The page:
Ask any Ohio State fan, and he or she will tell you that the Buckeyes deserve to be in a bowl game this year. The fact that the Buckeyes are a mortal lock for a BCS bowl bid even if they lose the Big Ten Championship is, we're sure, just a happy coincidence on that front. As we showed on Monday, if the BCS decided to include Ohio State in its rankings, the Buckeyes would probably show up at No. 3—one spot out of the national championship.
Now, undoubtedly there are some AP voters who are keeping Ohio State lower than normal thanks to the postseason ineligibility. There are some voters who have the Buckeyes No. 2, mind you—20 of them. But there's even more (21) that have the Buckeyes ranked fifth—or lower. One voter's got Ohio State at No. 14: Josh Kendall, of The State in South Carolina.
Where should a bowl-eligible Ohio State be ranked right now?
Imagine that. An 11-0 Big Ten team, one win away from completing a perfect regular season with a sophomore quarterback and a first-year head coach...ranked 14th in someone's eyes. Ranked behind six SEC teams. Heck, ranked behind two ACC teams. Yeah.
Ohio State doesn't have a perfect resume. The Big Ten is down, down, down this year, and that lapse in quality has affected the strength of Ohio State's schedule. That 21-20 slugfest of a win over Michigan State sure doesn't look as good now that the Spartans have a losing record. What would normally be a championship-caliber overtime thriller against Wisconsin now looks pretty lousy with the Badgers sitting unranked with four losses. Whipping Nebraska was cool. A win over Michigan would also bolster the resume. But that's pretty much it.
It also doesn't help, of course, that Ohio State played an absolute cake non-conference schedule, one that meant the Buckeyes raised from 18th all the way to 14th after the four weeks of non-con action. One spot a week. Good job, good effort.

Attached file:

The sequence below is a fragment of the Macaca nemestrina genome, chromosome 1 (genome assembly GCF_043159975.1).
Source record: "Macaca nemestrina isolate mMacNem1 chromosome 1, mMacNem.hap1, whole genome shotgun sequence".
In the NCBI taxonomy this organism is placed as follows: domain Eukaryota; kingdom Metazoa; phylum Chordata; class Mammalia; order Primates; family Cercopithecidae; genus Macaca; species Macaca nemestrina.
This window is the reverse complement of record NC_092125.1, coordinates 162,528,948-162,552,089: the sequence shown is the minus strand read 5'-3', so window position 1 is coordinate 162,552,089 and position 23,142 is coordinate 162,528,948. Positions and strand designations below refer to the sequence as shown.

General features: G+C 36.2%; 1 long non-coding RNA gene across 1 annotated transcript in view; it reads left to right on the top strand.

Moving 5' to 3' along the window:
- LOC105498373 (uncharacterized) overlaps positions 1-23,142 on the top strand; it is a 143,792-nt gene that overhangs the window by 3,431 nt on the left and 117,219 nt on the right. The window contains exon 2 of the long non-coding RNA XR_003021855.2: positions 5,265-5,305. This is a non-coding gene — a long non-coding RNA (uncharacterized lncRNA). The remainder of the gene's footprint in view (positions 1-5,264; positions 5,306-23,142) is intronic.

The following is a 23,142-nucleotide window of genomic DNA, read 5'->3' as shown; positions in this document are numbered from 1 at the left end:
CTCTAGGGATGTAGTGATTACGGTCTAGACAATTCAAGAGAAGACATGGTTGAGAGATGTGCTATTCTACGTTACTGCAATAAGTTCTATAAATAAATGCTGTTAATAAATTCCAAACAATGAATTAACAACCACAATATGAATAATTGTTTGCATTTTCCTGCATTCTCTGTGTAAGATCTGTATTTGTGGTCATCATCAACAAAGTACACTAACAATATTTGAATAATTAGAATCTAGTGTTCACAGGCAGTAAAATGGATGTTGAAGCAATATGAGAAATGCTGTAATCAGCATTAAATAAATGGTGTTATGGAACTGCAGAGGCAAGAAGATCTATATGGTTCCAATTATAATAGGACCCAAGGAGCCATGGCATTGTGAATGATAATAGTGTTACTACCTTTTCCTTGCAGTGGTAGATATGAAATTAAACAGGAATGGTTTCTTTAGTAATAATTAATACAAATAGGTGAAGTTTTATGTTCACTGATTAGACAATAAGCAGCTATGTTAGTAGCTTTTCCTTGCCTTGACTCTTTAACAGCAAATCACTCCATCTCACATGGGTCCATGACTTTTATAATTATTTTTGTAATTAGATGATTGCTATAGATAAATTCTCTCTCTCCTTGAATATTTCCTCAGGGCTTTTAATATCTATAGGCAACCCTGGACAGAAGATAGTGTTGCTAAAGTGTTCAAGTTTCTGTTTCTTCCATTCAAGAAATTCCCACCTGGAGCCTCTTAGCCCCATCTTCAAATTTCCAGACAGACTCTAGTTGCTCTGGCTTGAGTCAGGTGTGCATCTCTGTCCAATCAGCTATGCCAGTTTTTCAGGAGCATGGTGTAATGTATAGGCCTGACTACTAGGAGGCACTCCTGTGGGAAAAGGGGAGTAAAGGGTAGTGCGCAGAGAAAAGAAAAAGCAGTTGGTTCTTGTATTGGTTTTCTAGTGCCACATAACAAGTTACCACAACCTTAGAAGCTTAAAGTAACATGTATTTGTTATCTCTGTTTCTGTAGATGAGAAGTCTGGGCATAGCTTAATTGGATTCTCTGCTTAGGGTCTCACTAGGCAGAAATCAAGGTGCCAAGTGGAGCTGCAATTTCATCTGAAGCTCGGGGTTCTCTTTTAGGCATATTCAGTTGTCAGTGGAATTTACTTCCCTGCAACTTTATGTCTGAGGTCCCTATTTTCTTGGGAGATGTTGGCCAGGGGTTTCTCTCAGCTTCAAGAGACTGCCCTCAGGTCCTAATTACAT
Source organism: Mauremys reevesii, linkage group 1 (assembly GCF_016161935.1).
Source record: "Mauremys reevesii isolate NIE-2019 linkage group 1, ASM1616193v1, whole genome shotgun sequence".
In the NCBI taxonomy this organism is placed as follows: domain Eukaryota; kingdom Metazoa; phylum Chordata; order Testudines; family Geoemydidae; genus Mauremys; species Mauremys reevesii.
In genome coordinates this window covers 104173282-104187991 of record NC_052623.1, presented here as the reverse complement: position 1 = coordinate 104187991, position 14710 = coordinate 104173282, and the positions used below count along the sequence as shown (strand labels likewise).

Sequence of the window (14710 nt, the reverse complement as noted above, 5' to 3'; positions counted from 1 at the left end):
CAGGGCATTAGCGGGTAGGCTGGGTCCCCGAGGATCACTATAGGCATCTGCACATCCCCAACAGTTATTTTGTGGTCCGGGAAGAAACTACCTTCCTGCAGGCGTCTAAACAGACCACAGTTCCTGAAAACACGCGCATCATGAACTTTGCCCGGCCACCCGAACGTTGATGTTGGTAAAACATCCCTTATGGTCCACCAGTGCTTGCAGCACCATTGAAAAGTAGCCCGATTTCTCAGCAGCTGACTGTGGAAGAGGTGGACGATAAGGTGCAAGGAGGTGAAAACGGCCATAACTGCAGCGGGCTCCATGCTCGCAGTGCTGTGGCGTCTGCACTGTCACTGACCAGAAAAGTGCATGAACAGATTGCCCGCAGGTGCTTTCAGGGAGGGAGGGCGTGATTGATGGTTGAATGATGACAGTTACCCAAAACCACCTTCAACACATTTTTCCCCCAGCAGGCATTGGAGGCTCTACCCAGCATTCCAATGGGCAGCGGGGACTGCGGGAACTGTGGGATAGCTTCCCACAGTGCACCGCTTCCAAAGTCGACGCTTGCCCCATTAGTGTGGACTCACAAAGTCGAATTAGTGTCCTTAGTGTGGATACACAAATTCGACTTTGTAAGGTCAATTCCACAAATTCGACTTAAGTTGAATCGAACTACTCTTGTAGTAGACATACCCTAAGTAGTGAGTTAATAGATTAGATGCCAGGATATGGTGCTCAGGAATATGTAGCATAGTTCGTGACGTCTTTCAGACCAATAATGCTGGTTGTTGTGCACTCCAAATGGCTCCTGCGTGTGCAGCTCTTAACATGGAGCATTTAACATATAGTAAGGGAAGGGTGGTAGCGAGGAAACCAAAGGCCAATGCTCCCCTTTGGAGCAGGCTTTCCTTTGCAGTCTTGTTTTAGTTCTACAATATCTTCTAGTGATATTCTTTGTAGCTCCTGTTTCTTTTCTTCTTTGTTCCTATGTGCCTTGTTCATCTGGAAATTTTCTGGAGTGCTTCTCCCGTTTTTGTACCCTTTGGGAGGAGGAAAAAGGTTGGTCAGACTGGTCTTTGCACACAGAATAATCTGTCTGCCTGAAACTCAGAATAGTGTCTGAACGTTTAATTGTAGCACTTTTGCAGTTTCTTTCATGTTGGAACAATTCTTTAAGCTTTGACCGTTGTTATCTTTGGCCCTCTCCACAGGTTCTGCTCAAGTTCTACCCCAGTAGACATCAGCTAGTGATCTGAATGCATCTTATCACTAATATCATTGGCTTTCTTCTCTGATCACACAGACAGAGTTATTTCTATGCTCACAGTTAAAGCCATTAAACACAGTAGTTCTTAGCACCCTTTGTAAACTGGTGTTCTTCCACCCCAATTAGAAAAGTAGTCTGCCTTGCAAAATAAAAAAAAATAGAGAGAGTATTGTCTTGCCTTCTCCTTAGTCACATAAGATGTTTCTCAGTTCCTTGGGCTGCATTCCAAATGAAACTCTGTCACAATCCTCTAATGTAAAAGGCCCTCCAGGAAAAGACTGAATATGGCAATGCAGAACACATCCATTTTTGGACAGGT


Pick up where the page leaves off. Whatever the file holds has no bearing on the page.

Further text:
But let's be honest: This has everything to do with the fact that Ohio State isn't in national championship contention thanks to its postseason ban. If a team is out of that mix, all of a sudden voters don't have to be slaves to the record and that annoying "win go up lose go down" lazy polling. Instead they can just judge teams on their merits, and to some (heavily misguided) voters, Ohio State's actually not better than fifth in the nation, record aside.
Also, consider this: If the Big Ten were holding Ohio State back, we'd see it in the computer rankings. The computers only consider record and strength of schedule, after all, so if Ohio State's schedule were true cake it would bear out in the unbiased eye of mathematics.
And yet, the computers do rank Ohio State, because otherwise there's no way to accurately measure the rest of the teams the Buckeyes play. The computers just take ineligible teams out of the rankings before they submit them to the BCS. And sure enough, there's Ohio State at No. 3 overall in the mathematical formula polling.
In other words, this is about voters either not wanting an ineligible team in the title mix at the end of the year or not realizing how good Ohio State's resume is to the computers since OSU is left out of the published BCS rankings. The Big Ten may be bad, but it's not Ohio State's real problem here.